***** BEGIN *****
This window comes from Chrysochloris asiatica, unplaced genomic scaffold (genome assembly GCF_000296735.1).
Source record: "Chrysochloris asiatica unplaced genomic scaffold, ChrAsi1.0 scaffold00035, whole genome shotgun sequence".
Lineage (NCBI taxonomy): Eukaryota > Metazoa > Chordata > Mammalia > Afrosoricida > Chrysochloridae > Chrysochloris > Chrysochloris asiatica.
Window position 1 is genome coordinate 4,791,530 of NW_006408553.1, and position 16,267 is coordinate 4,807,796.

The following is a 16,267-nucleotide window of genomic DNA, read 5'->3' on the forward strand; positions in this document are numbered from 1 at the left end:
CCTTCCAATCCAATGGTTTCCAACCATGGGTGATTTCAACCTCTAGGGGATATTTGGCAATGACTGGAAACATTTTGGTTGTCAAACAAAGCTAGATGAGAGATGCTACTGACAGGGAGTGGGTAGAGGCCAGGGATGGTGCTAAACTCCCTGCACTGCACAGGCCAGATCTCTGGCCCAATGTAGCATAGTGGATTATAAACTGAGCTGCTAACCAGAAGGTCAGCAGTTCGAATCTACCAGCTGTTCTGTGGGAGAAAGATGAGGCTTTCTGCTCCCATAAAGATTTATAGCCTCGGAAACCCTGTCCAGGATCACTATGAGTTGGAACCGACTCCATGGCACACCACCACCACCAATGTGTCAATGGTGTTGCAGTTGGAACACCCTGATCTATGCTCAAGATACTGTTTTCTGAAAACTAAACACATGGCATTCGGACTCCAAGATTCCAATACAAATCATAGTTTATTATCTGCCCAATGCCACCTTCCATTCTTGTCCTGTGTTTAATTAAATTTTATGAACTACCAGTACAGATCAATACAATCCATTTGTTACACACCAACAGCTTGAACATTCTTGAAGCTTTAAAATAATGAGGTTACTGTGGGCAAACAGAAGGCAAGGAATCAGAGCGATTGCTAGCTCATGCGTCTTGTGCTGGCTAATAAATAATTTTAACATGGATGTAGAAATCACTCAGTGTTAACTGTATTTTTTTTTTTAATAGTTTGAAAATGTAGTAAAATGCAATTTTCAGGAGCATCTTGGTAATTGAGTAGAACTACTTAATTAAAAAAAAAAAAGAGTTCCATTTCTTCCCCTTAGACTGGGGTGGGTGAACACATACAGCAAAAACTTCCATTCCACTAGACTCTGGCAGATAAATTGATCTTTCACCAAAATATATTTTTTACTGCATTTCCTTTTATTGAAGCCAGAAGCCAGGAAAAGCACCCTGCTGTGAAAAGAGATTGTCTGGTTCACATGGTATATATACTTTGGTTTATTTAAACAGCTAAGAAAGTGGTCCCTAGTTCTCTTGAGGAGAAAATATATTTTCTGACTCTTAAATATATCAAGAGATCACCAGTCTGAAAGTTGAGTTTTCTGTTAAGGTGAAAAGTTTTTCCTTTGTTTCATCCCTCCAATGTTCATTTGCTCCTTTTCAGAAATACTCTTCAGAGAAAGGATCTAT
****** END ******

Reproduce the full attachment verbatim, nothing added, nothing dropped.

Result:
This window comes from Chrysochloris asiatica, unplaced genomic scaffold (genome assembly GCF_000296735.1).
Source record: "Chrysochloris asiatica unplaced genomic scaffold, ChrAsi1.0 scaffold00035, whole genome shotgun sequence".
Lineage (NCBI taxonomy): Eukaryota > Metazoa > Chordata > Mammalia > Afrosoricida > Chrysochloridae > Chrysochloris > Chrysochloris asiatica.
Window position 1 is genome coordinate 4,791,530 of NW_006408553.1, and position 16,267 is coordinate 4,807,796.

The following is a 16,267-nucleotide window of genomic DNA, read 5'->3' on the forward strand; positions in this document are numbered from 1 at the left end:
CCTTCCAATCCAATGGTTTCCAACCATGGGTGATTTCAACCTCTAGGGGATATTTGGCAATGACTGGAAACATTTTGGTTGTCAAACAAAGCTAGATGAGAGATGCTACTGACAGGGAGTGGGTAGAGGCCAGGGATGGTGCTAAACTCCCTGCACTGCACAGGCCAGATCTCTGGCCCAATGTAGCATAGTGGATTATAAACTGAGCTGCTAACCAGAAGGTCAGCAGTTCGAATCTACCAGCTGTTCTGTGGGAGAAAGATGAGGCTTTCTGCTCCCATAAAGATTTATAGCCTCGGAAACCCTGTCCAGGATCACTATGAGTTGGAACCGACTCCATGGCACACCACCACCACCAATGTGTCAATGGTGTTGCAGTTGGAACACCCTGATCTATGCTCAAGATACTGTTTTCTGAAAACTAAACACATGGCATTCGGACTCCAAGATTCCAATACAAATCATAGTTTATTATCTGCCCAATGCCACCTTCCATTCTTGTCCTGTGTTTAATTAAATTTTATGAACTACCAGTACAGATCAATACAATCCATTTGTTACACACCAACAGCTTGAACATTCTTGAAGCTTTAAAATAATGAGGTTACTGTGGGCAAACAGAAGGCAAGGAATCAGAGCGATTGCTAGCTCATGCGTCTTGTGCTGGCTAATAAATAATTTTAACATGGATGTAGAAATCACTCAGTGTTAACTGTATTTTTTTTTTTAATAGTTTGAAAATGTAGTAAAATGCAATTTTCAGGAGCATCTTGGTAATTGAGTAGAACTACTTAATTAAAAAAAAAAAAGAGTTCCATTTCTTCCCCTTAGACTGGGGTGGGTGAACACATACAGCAAAAACTTCCATTCCACTAGACTCTGGCAGATAAATTGATCTTTCACCAAAATATATTTTTTACTGCATTTCCTTTTATTGAAGCCAGAAGCCAGGAAAAGCACCCTGCTGTGAAAAGAGATTGTCTGGTTCACATGGTATATATACTTTGGTTTATTTAAACAGCTAAGAAAGTGGTCCCTAGTTCTCTTGAGGAGAAAATATATTTTCTGACTCTTAAATATATCAAGAGATCACCAGTCTGAAAGTTGAGTTTTCTGTTAAGGTGAAAAGTTTTTCCTTTGTTTCATCCCTCCAATGTTCATTTGCTCCTTTTCAGAAATACTCTTCAGAGAAAGGATCTAT